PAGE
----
Updated: Nov 8
Over the course of two days, ending this evening as dusk turned to dark, we pulled 1049 kilos of gorgeous Frantoio, Leccino, Leccione and Moraiolo olives off of approximately 230 trees. Unlike all our prior harvests, as the weekend progressed we drove multiple vanloads of crated olives to an artisanal frantoio (called Torre Bianca) that processes fruit in 400 kilo batches and encourages growers to bring olives that have been pulled from their trees no more than 12 hours earlier. As we pulled into Torre Bianca with our final 18 crates of olives just before dinner this evening, all but 100 of the 507 kilos we'd delivered yesterday had already been processed and were ready to be picked up as 70 liters of (extra) virgin olive oil.
This year's crop yielded handsomely: 13.8% EVOO by weight (last year's yield was a bit lower at 13.1%). The somewhat higher yield had us take home 159 liters: just 3 liters shy of last year's production, despite a crop weighing 91 kilos less. As expected, 2023's harvest was negatively impacted by the deep pruning, earlier this year, of many of our outer grove trees, which will not be productive again until 2025 or 2026. We compensated for this deficit by harvesting from 25 or so lower grove trees that, though unkempt, had significant fruit on them (we did something similar a year ago, harvesting from 100 or so of our outer grove trees that had significant quantities of fruit despite years of neglect).
2023's oil is the usual bright emerald green, with a fresh, spicy and grassy taste with neither bitterness nor the fatty-buttery note of so many mass-produced olive oils. Compared with last year's oil (to the degree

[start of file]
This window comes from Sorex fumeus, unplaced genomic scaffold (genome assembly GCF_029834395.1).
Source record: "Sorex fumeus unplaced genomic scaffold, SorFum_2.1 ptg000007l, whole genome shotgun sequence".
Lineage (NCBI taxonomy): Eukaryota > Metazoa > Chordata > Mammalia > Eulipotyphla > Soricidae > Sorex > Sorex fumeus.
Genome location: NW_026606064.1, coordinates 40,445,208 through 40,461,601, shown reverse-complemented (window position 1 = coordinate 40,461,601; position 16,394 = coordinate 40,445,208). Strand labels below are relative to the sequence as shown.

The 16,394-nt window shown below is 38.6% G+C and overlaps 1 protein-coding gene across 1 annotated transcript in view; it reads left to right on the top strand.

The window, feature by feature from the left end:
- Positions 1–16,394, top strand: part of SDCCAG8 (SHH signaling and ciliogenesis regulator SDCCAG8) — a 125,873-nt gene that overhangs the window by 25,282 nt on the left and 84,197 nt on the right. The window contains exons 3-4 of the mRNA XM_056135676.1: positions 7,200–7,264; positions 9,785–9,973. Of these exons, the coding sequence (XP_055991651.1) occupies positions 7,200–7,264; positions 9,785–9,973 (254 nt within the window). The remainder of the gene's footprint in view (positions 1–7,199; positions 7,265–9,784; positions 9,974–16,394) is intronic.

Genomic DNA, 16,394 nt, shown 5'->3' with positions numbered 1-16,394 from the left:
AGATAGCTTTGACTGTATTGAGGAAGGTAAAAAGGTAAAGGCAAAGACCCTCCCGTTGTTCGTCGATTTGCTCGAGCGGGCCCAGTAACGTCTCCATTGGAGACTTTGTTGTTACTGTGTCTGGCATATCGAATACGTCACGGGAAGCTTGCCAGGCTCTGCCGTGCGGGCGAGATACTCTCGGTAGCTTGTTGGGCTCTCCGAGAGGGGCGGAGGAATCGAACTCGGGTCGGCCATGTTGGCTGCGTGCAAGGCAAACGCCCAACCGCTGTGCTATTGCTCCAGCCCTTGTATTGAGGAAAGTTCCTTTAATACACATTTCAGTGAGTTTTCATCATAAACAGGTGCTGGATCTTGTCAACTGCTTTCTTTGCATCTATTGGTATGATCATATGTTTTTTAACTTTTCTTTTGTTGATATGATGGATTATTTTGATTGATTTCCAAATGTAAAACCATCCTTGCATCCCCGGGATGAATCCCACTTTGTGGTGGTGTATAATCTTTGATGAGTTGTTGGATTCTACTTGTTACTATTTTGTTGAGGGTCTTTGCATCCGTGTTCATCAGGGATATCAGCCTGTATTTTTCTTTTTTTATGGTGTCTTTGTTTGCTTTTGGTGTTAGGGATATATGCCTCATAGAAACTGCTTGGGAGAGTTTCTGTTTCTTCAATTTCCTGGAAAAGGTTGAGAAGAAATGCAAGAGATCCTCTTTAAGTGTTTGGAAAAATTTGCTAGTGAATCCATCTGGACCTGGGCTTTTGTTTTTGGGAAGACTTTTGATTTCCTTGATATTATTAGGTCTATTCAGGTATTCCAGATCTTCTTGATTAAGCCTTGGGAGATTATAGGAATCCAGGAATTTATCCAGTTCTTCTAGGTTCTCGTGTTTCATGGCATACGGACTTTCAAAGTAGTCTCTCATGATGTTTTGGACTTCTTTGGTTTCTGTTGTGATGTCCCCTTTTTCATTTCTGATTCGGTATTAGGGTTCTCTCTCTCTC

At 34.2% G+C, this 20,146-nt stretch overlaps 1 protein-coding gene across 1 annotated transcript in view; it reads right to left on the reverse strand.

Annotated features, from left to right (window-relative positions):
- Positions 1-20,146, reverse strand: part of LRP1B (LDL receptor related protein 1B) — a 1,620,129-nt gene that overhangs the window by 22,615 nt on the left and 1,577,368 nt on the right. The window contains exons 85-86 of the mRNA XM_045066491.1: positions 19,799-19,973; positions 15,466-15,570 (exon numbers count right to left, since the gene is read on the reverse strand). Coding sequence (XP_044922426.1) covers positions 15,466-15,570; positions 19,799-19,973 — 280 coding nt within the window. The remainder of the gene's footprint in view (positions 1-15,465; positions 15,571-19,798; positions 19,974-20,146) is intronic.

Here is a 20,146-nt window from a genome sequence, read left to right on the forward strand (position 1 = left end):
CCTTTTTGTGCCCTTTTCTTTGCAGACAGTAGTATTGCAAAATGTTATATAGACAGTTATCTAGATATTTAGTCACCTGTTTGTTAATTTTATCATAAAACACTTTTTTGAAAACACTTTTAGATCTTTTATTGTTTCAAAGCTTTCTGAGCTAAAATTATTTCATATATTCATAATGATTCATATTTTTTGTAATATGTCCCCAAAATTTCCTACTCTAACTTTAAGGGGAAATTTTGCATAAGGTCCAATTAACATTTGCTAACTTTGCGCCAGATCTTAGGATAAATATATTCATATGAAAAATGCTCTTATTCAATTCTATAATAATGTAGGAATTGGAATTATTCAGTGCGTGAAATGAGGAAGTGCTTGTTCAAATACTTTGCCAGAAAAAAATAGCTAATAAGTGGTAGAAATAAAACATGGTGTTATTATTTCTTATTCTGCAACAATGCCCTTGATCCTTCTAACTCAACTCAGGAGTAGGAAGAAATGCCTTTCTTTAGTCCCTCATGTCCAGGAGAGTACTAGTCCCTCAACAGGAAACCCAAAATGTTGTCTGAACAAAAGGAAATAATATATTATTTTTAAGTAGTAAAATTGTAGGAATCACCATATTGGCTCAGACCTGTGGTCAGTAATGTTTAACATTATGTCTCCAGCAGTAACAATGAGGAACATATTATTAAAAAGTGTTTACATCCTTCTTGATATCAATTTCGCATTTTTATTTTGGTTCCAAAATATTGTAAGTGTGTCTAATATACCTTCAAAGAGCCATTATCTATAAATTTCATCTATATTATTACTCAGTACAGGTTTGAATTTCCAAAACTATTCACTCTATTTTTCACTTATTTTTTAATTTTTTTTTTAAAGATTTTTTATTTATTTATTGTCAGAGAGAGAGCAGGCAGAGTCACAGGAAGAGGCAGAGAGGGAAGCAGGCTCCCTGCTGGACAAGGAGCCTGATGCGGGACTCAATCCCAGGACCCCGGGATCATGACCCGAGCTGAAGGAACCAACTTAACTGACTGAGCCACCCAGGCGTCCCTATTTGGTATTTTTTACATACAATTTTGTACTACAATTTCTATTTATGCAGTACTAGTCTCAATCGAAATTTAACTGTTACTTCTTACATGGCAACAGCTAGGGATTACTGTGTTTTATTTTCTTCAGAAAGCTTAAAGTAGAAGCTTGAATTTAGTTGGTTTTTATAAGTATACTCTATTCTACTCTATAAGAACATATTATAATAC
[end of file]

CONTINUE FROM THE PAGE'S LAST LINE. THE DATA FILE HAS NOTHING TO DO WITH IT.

memory serves) this pressing is clearer in appearance and cleaner-tasting, probably due to the slower throughput and additional final-stage filtration Torre Bianca insists on. Speaking with Torre Bianca's line manager Lorenzo, I also learned that, unlike most other mills in our area, they do not add water, cold or hot, to the olive paste that issues from the initial cutting-grinding stage of the milling process. This means fewer water-soluble polyphenols transfer to the mill's waste water; instead they remain in the oil where they belong (this should also make the oil more resistant to oxidation as it ages). Torre Bianca does not provide a measure of acidity (preferring to defer chemical analysis to a properly-equipped lab) but I expect this year's oil's acidity to be extremely low since storage before processing is a primary driver of oil acidity and we've never before processed our olives so soon after pulling them from our trees. We may opt for a true acidity measurement and proper lab analysis in the weeks ahead, depending on cost. And although we are not a certified organic producer, none of our olive trees has seen anything but organic fertilizer since 2019.
We had fewer friends join us compared with last year, and our team of paid harvesters was also smaller by one, but everyone worked hard and pushed through hiccups like faulty electrical connections on our two battery-powered harvesting rakes. Even the weather cooperated: two spring-like, sun-kissed days with a steady breeze, beautiful cumulus clouds and crystal clear horizons. Just as we headed into dinner, first decanter of our olio novo in hand, it began to rain again, the breeze now a gusty wind, the window of serenity coincident with the weekend's hard work closing.
Postscript, October 30: Here's a short and sweet video shot by my friend Chuck (he's the guy on the stepladder in the hero image up top) as he "interviews" my son Elio (visible in the same image as a hunched form in the tree) on the mechanics of olive picking:
And below a photo of little Sam (five years old) inspecting and plucking loose leaves from the first half dozen crates of olives pulled from our inner grove before I began loading them into our van on Saturday.